Coast Guard Foundation salutes Haiti earthquake responders

Coast Guard members salute their seniors as a sign of respect through a crisp raised hand salute. But a salute can also be an expression of goodwill, such as giving a toast or producing a special commemoration. Last night the Coast Guard Foundation showed both respect and goodwill, as they saluted the Coast Guard men and women who responded to the devastating earthquake that hit Haiti this past January.

The Coast Guard Foundation award was not presented to an individual or unit, but to every Coastie that responded in the days and weeks after the 7.0 magnitude earthquake. These components of Operation Unified Response included the cutter fleet, air stations, area and district support units, reservists and auxiliarists.

The Coast Guard Cutter Oak

The Coast Guard Cutter Oak, a 225-foot buoy tender homeported in Charleston, S.C., was one of the first responders in Operation Unified Response. U.S. Coast Guard photo.

Coast Guard cutters were the first on scene, mobilizing just hours after the earthquake. The crews aboard the 12 assigned cutters assisted thousands of injured people and delivered medical and other critical supplies. Cutters also acted as aircraft controllers to facilitate reopening of the airport and ensure the flow of vital aid shipments.

Coast Guard aircrews worked around the clock to transport more than 500 urban rescue team members who located and rescued survivors, as well as teams from federal and international agencies. The morning after the earthquake, an HC-130 Hercules provided the first images of the devastation, and air assets from around the country continued to fly overflight assessments that provided critical information to determine where to focus rescue efforts.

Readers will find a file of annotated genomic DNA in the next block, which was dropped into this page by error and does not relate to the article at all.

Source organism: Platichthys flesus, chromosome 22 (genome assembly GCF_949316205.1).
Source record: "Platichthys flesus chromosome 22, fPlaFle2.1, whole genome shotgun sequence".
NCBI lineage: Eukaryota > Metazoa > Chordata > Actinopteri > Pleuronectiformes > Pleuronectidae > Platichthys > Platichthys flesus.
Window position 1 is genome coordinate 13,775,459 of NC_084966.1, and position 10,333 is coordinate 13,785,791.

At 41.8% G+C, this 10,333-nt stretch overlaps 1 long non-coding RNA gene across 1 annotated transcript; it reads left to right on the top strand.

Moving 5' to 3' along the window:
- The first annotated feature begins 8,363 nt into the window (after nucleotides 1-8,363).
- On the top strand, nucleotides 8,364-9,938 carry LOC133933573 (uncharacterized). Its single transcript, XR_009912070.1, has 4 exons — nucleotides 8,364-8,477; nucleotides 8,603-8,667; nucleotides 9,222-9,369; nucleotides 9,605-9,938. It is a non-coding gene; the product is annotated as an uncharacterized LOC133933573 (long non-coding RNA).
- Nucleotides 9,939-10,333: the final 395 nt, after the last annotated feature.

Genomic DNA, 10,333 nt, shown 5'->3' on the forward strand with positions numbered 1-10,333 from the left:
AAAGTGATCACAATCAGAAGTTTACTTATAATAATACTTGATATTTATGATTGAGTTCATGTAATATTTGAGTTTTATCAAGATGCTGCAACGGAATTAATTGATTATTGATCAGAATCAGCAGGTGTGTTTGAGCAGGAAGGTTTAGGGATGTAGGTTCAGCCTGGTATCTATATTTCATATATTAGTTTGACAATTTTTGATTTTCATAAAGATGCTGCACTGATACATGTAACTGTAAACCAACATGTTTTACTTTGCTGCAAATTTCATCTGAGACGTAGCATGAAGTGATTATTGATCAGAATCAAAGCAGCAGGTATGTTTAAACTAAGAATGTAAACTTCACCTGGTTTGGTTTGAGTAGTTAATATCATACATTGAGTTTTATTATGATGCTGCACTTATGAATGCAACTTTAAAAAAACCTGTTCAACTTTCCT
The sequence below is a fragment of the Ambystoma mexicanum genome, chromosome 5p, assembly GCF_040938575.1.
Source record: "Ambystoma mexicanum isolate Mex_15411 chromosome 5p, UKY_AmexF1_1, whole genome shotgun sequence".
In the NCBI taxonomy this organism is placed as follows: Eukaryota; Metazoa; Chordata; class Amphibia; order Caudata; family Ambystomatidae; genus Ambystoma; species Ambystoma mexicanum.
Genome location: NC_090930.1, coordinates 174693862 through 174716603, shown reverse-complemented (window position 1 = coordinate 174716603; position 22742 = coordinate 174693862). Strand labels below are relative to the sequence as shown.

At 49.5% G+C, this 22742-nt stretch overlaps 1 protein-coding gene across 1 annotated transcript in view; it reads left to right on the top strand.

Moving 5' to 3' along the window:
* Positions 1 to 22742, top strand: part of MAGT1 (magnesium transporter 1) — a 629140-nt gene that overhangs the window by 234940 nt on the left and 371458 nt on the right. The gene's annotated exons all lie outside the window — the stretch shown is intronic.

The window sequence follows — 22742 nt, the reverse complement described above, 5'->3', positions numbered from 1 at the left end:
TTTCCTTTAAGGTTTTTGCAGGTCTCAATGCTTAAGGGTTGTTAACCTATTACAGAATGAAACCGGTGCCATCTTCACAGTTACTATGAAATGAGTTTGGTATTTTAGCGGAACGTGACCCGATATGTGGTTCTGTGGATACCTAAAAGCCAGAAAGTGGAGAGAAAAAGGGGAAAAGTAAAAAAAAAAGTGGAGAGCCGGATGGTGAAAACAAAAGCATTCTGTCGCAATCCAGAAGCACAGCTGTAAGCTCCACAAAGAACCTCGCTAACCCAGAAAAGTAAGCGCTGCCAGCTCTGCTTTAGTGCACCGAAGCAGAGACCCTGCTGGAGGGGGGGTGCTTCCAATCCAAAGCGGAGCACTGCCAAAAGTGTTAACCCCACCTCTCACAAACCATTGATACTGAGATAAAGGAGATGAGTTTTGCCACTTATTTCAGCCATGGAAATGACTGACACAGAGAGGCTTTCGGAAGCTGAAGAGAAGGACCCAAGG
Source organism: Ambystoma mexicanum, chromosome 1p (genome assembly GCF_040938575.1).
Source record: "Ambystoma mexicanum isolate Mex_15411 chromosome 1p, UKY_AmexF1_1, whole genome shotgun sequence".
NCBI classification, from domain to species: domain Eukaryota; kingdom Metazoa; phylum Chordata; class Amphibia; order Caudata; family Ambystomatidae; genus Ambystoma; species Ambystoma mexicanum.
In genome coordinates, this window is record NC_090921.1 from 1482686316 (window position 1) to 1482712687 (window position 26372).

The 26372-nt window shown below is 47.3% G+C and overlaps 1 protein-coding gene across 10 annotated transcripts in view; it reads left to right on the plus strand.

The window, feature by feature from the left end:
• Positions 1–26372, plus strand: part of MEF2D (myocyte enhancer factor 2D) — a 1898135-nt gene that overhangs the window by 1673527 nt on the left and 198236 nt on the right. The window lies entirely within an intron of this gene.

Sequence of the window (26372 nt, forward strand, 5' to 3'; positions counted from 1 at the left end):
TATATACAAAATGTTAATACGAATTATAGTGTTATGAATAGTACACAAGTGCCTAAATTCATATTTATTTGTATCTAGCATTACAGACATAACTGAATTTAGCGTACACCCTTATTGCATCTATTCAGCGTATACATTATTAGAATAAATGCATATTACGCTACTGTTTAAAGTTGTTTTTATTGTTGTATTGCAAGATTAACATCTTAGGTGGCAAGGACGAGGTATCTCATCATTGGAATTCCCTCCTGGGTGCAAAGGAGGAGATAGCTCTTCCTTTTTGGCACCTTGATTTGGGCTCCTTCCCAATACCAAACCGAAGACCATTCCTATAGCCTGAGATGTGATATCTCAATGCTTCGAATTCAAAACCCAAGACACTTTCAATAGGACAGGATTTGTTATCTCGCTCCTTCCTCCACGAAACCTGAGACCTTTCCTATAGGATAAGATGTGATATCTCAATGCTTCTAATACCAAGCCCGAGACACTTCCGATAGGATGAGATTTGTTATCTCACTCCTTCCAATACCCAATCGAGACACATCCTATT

The area and district support units deployed personnel that further enhanced the response by manning 24-7 command centers and coordinating logistics to support those on the front-line. Support units also provided aid to communities by reconstructing communications networks, delivering food, fuel, water and medicine to orphanages and villages, and providing security for workers and evacuees.

IT2 Jose Estrada

Petty Officer 2nd Class Jose Estrada, an Information Technician aboard the Coast Guard Cutter Tahoma, rushes an injured Haitian girl to an awaiting Coast Guard HH-60 Jayhawk helicopter. U.S. Coast Guard photo by PA3 Brandyn Hill.

Within 48 hours of the tragic earthquake hundreds of reservists and auxiliarists deployed illustrating the service’s surge capacity. In total, 118 members of Port Security Units (PSU) from Florida, Washington and California deployed to Haiti. The units volunteered with local orphanages to provide medical attention to injured Haitians and helped rebuild a hospital. Members of the Coast Guard Auxiliary assisted the Unified Response by solving the problem of who needed help and where. Auxiliary teams collected information from various communications and internet sources and passed the information to command centers where rescue teams could be dispatched. These volunteer efforts, through innovation and technology, helped save lives.

The multiple resources and members who played a role in responding to one of the worst natural disasters in Haiti’s history represent the Coast Guard’s unique authorities and capabilities that makes the service so resilient when disaster strikes.

Bravo Zulu to all the responders who were part of Operation Unified Response. We too, salute you.

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  1. Brandi says:

    The Coast Guard really pulled through for this disaster and I am so thankful for all the men and women who helped out countless hours in saving so many lives in such a short and quick period of time. They helped so many lives on that day with aid, food, water, and shelter. God bless our troops and soldiers who risk their lives to save others.